Sammy Baloji beats the ban

Congolese artist’s photographs create a telling townscape

SAMMY BALOJI at Contact Gallery (80 Spadina, #310), to March 14. 416-539-9595. Rating: NNNN

Black History Month is a good time to take a stroll down the main drag of Likasi, a copper-mining town in the Democratic Republic of the Congo’s mineral-rich Katanga province and the home of photographer Sammy Baloji.


We’re lucky to get this opportunity. What sets this 55-foot panoramic townscape apart from Ed Ruscha’s survey of the Sunset Strip or Stan Douglas’s portrait of West Hastings, aside from its African setting, is that photographing public buildings is illegal in the DRC.

The ban is evidently intended to conceal Congo’s riches from the jealous eyes of other African nations and the West, a fear stemming from a history of vicious plunderers from King Leopold to Joseph Mobutu and recent invasions by Rwanda and Uganda. Such laws also put money in the pockets of local police.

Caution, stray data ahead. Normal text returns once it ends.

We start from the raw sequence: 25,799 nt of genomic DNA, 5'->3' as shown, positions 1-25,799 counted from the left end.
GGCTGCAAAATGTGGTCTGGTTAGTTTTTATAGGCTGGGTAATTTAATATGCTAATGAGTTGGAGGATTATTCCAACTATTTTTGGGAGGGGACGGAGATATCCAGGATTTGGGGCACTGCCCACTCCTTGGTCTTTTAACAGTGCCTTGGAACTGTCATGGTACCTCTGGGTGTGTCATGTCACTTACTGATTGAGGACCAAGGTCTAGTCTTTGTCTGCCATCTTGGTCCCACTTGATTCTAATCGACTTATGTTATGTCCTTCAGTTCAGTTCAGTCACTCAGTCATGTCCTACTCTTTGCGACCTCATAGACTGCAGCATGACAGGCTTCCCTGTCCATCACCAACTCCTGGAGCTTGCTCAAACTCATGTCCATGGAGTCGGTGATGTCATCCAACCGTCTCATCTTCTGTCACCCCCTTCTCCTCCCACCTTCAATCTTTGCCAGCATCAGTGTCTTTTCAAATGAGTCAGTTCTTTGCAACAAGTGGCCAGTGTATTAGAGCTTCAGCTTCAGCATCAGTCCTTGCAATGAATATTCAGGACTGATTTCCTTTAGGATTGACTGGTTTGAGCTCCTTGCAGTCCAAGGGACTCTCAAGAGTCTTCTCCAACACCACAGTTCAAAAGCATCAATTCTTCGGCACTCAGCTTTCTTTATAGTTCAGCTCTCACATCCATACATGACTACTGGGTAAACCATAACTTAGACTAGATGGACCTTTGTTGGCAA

Baloji’s photos show arcaded one- and two-storey buildings, most Belgian-built between 1930 and 1950. Shops have metal window grates and, whether selling “habillement de luxe,” food or videos, look pretty much the same. Aside from Coke, Western Union and Ford, there’s little evidence of globalization.

Signs on the city hall promote education, and there are storefront churches and a public garden. Most residents are on foot or bike, and only one soldier’s out to remind us of the ongoing conflict in which 5.4 million Congolese have lost their lives.

The pieced-together shots sometimes cut off people or vehicles while maintaining architectural continuity, enhancing a sense of the structures as custodians of history over time. A soundtrack of street noise, roosters, a military band and one of the nation’s beautiful pop songs adds another dimension to the African ambience.

Fortunately for him and us, the award-winning photographer has suffered no repercussions so far for exhibiting this fascinating streetscape in Europe and North America.

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